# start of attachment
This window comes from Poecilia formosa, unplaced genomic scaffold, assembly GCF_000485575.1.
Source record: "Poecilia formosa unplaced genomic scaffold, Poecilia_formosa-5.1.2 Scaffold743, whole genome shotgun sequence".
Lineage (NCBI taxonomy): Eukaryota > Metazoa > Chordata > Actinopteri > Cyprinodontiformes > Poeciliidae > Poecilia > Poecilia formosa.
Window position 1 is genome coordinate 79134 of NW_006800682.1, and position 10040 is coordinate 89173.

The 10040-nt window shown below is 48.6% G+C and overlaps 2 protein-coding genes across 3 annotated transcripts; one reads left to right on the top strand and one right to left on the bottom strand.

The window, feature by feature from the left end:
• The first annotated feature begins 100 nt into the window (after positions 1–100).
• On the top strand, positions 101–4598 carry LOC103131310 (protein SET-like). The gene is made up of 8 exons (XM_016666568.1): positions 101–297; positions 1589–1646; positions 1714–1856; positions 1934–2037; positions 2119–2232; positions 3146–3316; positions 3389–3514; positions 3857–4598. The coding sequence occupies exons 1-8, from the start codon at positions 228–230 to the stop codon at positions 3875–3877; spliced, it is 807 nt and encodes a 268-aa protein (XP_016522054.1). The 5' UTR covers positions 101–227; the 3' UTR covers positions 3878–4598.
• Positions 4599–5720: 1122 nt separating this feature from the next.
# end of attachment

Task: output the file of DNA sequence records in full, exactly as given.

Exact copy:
This window comes from Poecilia formosa, unplaced genomic scaffold, assembly GCF_000485575.1.
Source record: "Poecilia formosa unplaced genomic scaffold, Poecilia_formosa-5.1.2 Scaffold743, whole genome shotgun sequence".
Lineage (NCBI taxonomy): Eukaryota > Metazoa > Chordata > Actinopteri > Cyprinodontiformes > Poeciliidae > Poecilia > Poecilia formosa.
Window position 1 is genome coordinate 79134 of NW_006800682.1, and position 10040 is coordinate 89173.

The 10040-nt window shown below is 48.6% G+C and overlaps 2 protein-coding genes across 3 annotated transcripts; one reads left to right on the top strand and one right to left on the bottom strand.

The window, feature by feature from the left end:
• The first annotated feature begins 100 nt into the window (after positions 1–100).
• On the top strand, positions 101–4598 carry LOC103131310 (protein SET-like). The gene is made up of 8 exons (XM_016666568.1): positions 101–297; positions 1589–1646; positions 1714–1856; positions 1934–2037; positions 2119–2232; positions 3146–3316; positions 3389–3514; positions 3857–4598. The coding sequence occupies exons 1-8, from the start codon at positions 228–230 to the stop codon at positions 3875–3877; spliced, it is 807 nt and encodes a 268-aa protein (XP_016522054.1). The 5' UTR covers positions 101–227; the 3' UTR covers positions 3878–4598.
• Positions 4599–5720: 1122 nt separating this feature from the next.